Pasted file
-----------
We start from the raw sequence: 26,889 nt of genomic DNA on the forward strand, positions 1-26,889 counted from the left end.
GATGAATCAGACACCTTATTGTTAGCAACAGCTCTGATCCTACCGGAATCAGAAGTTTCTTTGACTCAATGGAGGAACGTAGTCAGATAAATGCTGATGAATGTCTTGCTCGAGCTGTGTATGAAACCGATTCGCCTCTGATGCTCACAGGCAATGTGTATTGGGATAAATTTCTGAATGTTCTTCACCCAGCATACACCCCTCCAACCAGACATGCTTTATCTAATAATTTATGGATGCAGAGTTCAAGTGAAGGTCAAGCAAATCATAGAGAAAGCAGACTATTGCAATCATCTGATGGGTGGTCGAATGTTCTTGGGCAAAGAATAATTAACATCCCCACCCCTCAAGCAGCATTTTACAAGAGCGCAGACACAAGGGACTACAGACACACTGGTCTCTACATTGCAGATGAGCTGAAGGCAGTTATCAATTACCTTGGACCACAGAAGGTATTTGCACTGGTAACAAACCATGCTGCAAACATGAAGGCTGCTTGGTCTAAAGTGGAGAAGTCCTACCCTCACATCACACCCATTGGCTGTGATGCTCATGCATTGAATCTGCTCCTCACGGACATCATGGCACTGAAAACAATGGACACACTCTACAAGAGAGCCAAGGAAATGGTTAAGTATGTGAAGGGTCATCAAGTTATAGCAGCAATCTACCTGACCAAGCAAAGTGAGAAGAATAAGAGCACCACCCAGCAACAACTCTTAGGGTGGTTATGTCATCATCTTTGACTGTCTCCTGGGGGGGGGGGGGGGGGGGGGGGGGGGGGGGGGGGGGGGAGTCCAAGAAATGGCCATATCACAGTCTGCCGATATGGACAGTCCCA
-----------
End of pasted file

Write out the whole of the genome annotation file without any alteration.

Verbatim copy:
We start from the raw sequence: 26,889 nt of genomic DNA on the forward strand, positions 1-26,889 counted from the left end.
GATGAATCAGACACCTTATTGTTAGCAACAGCTCTGATCCTACCGGAATCAGAAGTTTCTTTGACTCAATGGAGGAACGTAGTCAGATAAATGCTGATGAATGTCTTGCTCGAGCTGTGTATGAAACCGATTCGCCTCTGATGCTCACAGGCAATGTGTATTGGGATAAATTTCTGAATGTTCTTCACCCAGCATACACCCCTCCAACCAGACATGCTTTATCTAATAATTTATGGATGCAGAGTTCAAGTGAAGGTCAAGCAAATCATAGAGAAAGCAGACTATTGCAATCATCTGATGGGTGGTCGAATGTTCTTGGGCAAAGAATAATTAACATCCCCACCCCTCAAGCAGCATTTTACAAGAGCGCAGACACAAGGGACTACAGACACACTGGTCTCTACATTGCAGATGAGCTGAAGGCAGTTATCAATTACCTTGGACCACAGAAGGTATTTGCACTGGTAACAAACCATGCTGCAAACATGAAGGCTGCTTGGTCTAAAGTGGAGAAGTCCTACCCTCACATCACACCCATTGGCTGTGATGCTCATGCATTGAATCTGCTCCTCACGGACATCATGGCACTGAAAACAATGGACACACTCTACAAGAGAGCCAAGGAAATGGTTAAGTATGTGAAGGGTCATCAAGTTATAGCAGCAATCTACCTGACCAAGCAAAGTGAGAAGAATAAGAGCACCACCCAGCAACAACTCTTAGGGTGGTTATGTCATCATCTTTGACTGTCTCCTGGGGGGGGGGGGGGGGGGGGGGGGGGGGGGGGGGGGGGGAGTCCAAGAAATGGCCATATCACAGTCTGCCGATATGGACAGTCCCA